Thursday, December 06, 2007

The Web of Influence

Over at the website of the Poetry Foundation, writer Geoff Dyer has a thoughtful essay entitled "Genius Envy" which deals with Rilke, Rodin, Cezanne, the photographer Edward Steichen, and the web that connects them all. Dyer explores how artists of different disciplines have inspired one another, and how in experiencing the world's great works of art we are all inevitably led to meander through this web of inspiration, tributes, references, and poetic iterations.

I believe this idea is one of the major themes in Lost Son, and Dyer articulates my own sense, while writing the novel, of beholding ever-unfolding vistas (in my case, from Rilke to Lou Andreas-Salome, Gerhardt Hauptmann, Clara Westhoff, Paula Modersohn-Becker, Rodin, Jens Peter Jacobsen, Cezanne, Baudelaire, Eugene Atget)....

Here's a bit from Dyer's piece:

"Rilke struggled to directly translate what he considered the sculptor’s most distinct quality—his ability to create things—into the “thing-poems” [Dinggedichte] of 1907-8.

As the young Rilke had come to write about Rodin and his work, so the young Edward Steichen came to photograph Rodin and his creations....Rodin became convinced not just of Steichen’s individual talent but of photography’s viability as an art form.

....Whatever your starting point, whether your particular interest is poetry (Rilke), photography (Steichen), sculpture (Rodin), or fiction (Balzac), you will, so to speak, be led astray. After this meeting there will be dispersal. And the dispersal will lead, in turn, to new meetings, new convergences....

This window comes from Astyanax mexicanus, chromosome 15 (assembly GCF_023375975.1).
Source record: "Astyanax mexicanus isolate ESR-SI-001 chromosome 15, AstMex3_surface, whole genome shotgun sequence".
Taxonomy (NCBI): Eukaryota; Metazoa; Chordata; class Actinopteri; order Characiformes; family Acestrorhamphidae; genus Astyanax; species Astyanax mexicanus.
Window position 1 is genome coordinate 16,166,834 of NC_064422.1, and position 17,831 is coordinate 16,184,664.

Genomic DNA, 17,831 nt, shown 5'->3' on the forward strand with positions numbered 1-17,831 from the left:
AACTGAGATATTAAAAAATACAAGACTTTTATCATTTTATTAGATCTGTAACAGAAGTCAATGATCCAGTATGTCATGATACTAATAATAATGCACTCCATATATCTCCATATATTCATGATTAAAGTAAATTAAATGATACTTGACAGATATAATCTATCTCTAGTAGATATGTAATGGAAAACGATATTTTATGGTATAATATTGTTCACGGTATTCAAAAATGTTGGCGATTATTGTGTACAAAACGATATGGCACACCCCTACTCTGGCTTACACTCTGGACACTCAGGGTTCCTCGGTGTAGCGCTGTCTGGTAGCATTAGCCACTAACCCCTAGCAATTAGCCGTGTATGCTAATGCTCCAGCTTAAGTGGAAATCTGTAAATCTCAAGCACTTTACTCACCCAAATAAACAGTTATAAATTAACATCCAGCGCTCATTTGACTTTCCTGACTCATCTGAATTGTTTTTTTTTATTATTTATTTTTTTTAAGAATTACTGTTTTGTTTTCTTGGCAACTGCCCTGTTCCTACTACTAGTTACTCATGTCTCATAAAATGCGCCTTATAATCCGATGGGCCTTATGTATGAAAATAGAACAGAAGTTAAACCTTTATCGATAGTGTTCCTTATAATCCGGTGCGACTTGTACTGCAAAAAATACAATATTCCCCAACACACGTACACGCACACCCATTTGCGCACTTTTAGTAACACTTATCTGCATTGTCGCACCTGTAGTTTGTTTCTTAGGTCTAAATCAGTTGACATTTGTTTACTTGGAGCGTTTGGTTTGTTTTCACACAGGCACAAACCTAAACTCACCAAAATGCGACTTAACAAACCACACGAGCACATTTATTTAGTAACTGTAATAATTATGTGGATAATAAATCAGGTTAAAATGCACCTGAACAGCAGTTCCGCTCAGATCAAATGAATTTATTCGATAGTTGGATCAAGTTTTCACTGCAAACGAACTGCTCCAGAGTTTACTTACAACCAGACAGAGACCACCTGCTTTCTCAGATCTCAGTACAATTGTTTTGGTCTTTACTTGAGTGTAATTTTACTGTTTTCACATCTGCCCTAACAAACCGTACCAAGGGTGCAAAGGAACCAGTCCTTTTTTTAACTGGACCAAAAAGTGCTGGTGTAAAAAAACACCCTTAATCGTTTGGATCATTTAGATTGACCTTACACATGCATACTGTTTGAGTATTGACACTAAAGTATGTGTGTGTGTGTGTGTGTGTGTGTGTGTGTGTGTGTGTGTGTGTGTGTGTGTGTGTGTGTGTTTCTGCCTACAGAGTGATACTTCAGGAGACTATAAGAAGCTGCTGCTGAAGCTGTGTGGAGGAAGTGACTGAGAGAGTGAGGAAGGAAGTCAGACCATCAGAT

In real life our chances of meeting people are limited and contingent. In the realm of art and literature those constraints are removed; everyone is potentially in dialogue with everyone else irrespective of chronology and geography."

The Rilke/Cezanne connection is likewise discussed by W.S. Di Piero in his essay "Only Collect," also at the Poetry Foundation website.


  1. Hey there..
    It is feeling so ravishing....To see another person who shares the same madness. I love Rilke and I trust the words of the Russian poetess that Rilke's poems cannot be thought of as the best because, as she argues,best already involves comparison.It is Poetry itself.

  2. Must confess first that I have not read your work, but came here to encourage you and introduce myself as a young writer. I've seen your first novel in quality bookstores and it is quite tempting. Also wanted to extend a greeting as a fellow McCarthy fan.

  3. Thanks for stopping by, Eric. The encouragement is much appreciated -- and more important to writers (I among them) than is commonly guessed. So right back at you, as I like the pictures and the fine, effortless descriptions on your blog. Enjoy the McCarthy experience. And if you haven't yet read his entire body of work, take it slow. It's a bitter thing, as a reader, to have finished it all.

  4. Am flattered by your compliments. I hope that sometime soon you'll be able to say the same for my "real" writing --I've submitted to your publisher.

    Afraid I've read all of McCarthy's novels. It is a bitter thing. Will be resorting to his plays soon, I imagine.